As a long-time reader of Thomas Hardy, I’ve been hoping to see the acclaimed early 1970s TV mini-series Wessex Tales, which is said to be coming out on DVD, though it doesn’t seem to have been issued yet.
In the meantime, I was interested to get hold of a DVD of The Scarlet Tunic, a feature film loosely based on another of of Hardy’s great short stories, The Melancholy Hussar of the German Legion – here’s a link to an etext at the Gaslight site just in case anyone wants to read the story. Emma Fielding, who was so good in Cranford over Christmas, is good here too as the heroine, Frances Groves (she’s Phyllis Groves in the story, giving her more of a traditional shepherdess-type name). Jean-Marc Barr gives a passionate performance as the German officer who falls in love with her, Matthaus Singer (his surname is Tina in the original story). To be honest, I don’t think it is a completely successful film, because at times it tips too far over into farce or melodrama – but I still found it well worth seeing.
This is an historical tale set during the Napoleonic wars, and, with soldiers in red uniforms amid the beautiful scenery of the Dorset coast, it has a certain flavour of the two adaptations of Hardy’s Far from the Madding Crowd which I’ve written about here. Director Stuart St Paul also co-wrote the script and I have the impression it was a labour of love for him, as it was hard to get the funding together. It was made on a tight budget, but still has high production values and I don’t think there has been any skimping on the sets and locations or the striking costumes.
Since this is a full-length film based on a short story, the plot has been made more complicated, melodramatic elements have been heightened and added, and the characters expanded – some reviews I’ve seen complain about this, but I think really you have to look at it as a film in its own right and not worry about how different it is from the text. More of a problem for me is that some of the acting seems rather stagey and over the top, especially from Simon Callow as the bullying Captain Fairfax, who is in charge of the German legion, a group of foreign soldiers serving in the British army.
The heroine, Frances, lives quietly in a Dorset coastal village with her father, Dr Edward Grove, brilliantly played by Jack Shepherd in an understated performance. She accepts a passionless proposal from a middle-aged businessman, Humphrey Groves (John Sessions), who promptly goes off to Bath “on business” and fails to write to her. There are rumours that Mr Gould plans to jilt her, although her father insists these are false. The lonely Frances finds herself increasingly drawn to one of the German officers garrisoned on her father’s land, Matthaus, and the couple embark on a passionate and dangerous affair.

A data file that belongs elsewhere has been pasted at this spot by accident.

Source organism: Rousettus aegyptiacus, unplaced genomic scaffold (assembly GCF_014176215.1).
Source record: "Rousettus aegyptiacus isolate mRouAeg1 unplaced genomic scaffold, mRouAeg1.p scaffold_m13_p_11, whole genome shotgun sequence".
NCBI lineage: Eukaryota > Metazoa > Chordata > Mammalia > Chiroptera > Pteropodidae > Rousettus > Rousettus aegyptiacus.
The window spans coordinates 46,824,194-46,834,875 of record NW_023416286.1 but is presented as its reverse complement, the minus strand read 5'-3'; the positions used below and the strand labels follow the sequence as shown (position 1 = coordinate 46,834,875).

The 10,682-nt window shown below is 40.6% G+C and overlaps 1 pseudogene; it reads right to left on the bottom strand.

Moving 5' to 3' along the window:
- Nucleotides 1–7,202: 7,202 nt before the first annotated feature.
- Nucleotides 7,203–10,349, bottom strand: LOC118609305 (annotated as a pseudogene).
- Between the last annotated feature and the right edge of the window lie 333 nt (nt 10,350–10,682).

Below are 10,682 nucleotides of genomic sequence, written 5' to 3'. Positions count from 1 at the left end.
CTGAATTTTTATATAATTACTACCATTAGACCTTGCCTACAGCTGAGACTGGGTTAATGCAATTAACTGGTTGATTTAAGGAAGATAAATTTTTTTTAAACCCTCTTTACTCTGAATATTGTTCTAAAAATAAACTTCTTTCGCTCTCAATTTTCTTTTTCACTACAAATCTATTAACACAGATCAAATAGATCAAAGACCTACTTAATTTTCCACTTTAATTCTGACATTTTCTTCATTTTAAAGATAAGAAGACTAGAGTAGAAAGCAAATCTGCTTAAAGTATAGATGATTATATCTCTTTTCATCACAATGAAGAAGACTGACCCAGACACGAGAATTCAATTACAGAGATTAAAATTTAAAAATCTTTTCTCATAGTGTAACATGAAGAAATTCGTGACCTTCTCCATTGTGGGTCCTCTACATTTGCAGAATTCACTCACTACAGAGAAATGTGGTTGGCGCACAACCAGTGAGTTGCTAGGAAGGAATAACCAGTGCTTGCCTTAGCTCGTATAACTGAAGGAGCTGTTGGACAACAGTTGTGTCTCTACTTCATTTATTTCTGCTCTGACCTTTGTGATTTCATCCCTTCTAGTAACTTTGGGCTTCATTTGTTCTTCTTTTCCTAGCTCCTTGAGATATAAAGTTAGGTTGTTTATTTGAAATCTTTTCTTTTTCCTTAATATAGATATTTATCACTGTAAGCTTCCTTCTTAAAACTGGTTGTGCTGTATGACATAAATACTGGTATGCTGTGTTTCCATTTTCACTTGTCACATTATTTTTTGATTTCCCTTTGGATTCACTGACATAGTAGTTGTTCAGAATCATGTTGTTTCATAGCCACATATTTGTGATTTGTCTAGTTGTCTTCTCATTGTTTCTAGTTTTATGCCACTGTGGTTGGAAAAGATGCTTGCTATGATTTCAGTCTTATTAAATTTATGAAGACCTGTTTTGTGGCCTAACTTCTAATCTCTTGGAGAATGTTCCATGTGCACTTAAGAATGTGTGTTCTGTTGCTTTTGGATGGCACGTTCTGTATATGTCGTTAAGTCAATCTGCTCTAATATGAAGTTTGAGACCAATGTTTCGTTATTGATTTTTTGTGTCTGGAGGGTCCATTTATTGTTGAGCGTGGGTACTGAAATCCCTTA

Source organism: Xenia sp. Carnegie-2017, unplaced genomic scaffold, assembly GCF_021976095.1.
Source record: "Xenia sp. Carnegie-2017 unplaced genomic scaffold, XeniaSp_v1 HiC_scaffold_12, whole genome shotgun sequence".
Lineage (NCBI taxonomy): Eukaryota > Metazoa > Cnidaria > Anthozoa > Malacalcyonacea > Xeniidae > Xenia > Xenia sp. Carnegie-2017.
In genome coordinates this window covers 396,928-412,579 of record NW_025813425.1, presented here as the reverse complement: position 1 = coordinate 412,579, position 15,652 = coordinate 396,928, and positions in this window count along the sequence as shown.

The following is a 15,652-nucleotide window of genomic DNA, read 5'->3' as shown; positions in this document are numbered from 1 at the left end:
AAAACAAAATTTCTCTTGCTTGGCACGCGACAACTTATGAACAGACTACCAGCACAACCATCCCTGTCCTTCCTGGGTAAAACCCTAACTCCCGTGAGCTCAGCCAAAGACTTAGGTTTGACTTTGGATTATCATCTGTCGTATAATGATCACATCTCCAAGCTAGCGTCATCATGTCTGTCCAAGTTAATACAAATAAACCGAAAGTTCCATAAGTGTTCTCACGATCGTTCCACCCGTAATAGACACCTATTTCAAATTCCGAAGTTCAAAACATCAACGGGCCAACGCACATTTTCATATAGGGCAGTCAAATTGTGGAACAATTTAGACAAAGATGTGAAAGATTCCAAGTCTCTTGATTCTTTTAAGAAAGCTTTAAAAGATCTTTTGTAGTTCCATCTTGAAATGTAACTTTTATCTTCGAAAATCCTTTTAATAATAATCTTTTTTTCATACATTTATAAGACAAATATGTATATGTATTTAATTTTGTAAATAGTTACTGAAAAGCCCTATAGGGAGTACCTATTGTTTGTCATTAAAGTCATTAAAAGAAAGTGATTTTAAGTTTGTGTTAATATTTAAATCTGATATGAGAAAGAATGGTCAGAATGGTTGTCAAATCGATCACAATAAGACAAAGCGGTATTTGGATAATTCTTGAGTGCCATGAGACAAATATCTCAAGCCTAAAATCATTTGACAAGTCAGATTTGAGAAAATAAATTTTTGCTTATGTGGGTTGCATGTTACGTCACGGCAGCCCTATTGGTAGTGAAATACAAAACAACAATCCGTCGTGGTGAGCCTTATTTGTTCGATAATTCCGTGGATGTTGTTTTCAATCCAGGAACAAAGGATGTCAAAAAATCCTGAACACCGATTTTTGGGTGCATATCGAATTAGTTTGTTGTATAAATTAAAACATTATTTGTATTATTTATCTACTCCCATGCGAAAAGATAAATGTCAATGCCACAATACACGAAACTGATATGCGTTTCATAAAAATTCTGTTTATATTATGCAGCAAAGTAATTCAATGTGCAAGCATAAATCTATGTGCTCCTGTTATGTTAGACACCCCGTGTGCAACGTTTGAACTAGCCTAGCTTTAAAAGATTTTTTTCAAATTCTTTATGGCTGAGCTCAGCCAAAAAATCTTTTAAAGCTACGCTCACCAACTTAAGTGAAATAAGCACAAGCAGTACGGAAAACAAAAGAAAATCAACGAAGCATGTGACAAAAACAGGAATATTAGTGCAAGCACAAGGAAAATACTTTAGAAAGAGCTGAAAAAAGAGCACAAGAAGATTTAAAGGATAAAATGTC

I thought the romantic relationship worked well, with plenty of chemistry, but maybe even better are the scenes showing the German officers undergoing endless drills and waiting around, talking about their loneliness, homesickness and disillusion. I think the Hardy story suggests they might have been press-ganged into service – that isn’t said in the film, but it is clear they are desperate to get away. While, as I’ve said, Callow does tend to go a bit over the top, his endless shouting, and the floggings and punishments, do show how brutal the regime was for men serving in the forces at this time. It’s just a pity that the German characters constantly speak to one another in English with German accents – I’d much prefer it if they spoke in German with subtitles!
However, just as important as the plot, or more so, are the haunting visuals, with the colour red running right through the movie. Frances wears a red cloak slung over her shoulders as she goes to meet Matthaus – and, when he is lost to her in a series of tragic twists later in the film, she picks up his discarded red tunic and cradles it against her face, in the most haunting image of the movie. I won’t give away exactly what happens in the final scenes, as I think the series of shocks are part of the movie’s power, but don’t expect a happy ending.